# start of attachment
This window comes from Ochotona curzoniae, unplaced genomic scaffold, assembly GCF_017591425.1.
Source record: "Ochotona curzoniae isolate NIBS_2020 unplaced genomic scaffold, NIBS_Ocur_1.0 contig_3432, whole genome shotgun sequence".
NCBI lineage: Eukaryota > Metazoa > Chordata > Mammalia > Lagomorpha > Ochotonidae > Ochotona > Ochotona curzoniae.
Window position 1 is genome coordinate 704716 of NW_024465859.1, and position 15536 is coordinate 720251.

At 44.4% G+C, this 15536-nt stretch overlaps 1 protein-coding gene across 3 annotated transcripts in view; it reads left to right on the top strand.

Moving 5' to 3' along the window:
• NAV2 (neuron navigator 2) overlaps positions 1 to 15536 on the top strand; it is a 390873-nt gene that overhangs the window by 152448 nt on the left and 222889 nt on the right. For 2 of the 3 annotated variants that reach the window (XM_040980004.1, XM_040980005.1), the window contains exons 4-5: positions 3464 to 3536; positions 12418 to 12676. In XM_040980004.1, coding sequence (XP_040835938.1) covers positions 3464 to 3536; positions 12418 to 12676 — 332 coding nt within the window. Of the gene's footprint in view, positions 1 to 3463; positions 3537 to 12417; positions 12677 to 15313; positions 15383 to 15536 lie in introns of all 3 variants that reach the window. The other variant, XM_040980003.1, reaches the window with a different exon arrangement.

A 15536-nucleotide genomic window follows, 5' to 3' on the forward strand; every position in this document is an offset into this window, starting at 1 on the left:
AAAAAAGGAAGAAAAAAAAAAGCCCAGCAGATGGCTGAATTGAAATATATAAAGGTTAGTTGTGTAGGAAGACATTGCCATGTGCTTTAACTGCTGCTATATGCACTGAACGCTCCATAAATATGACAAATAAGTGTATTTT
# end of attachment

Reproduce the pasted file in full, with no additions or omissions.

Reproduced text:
This window comes from Ochotona curzoniae, unplaced genomic scaffold, assembly GCF_017591425.1.
Source record: "Ochotona curzoniae isolate NIBS_2020 unplaced genomic scaffold, NIBS_Ocur_1.0 contig_3432, whole genome shotgun sequence".
NCBI lineage: Eukaryota > Metazoa > Chordata > Mammalia > Lagomorpha > Ochotonidae > Ochotona > Ochotona curzoniae.
Window position 1 is genome coordinate 704716 of NW_024465859.1, and position 15536 is coordinate 720251.

At 44.4% G+C, this 15536-nt stretch overlaps 1 protein-coding gene across 3 annotated transcripts in view; it reads left to right on the top strand.

Moving 5' to 3' along the window:
• NAV2 (neuron navigator 2) overlaps positions 1 to 15536 on the top strand; it is a 390873-nt gene that overhangs the window by 152448 nt on the left and 222889 nt on the right. For 2 of the 3 annotated variants that reach the window (XM_040980004.1, XM_040980005.1), the window contains exons 4-5: positions 3464 to 3536; positions 12418 to 12676. In XM_040980004.1, coding sequence (XP_040835938.1) covers positions 3464 to 3536; positions 12418 to 12676 — 332 coding nt within the window. Of the gene's footprint in view, positions 1 to 3463; positions 3537 to 12417; positions 12677 to 15313; positions 15383 to 15536 lie in introns of all 3 variants that reach the window. The other variant, XM_040980003.1, reaches the window with a different exon arrangement.

A 15536-nucleotide genomic window follows, 5' to 3' on the forward strand; every position in this document is an offset into this window, starting at 1 on the left:
AAAAAAGGAAGAAAAAAAAAAGCCCAGCAGATGGCTGAATTGAAATATATAAAGGTTAGTTGTGTAGGAAGACATTGCCATGTGCTTTAACTGCTGCTATATGCACTGAACGCTCCATAAATATGACAAATAAGTGTATTTT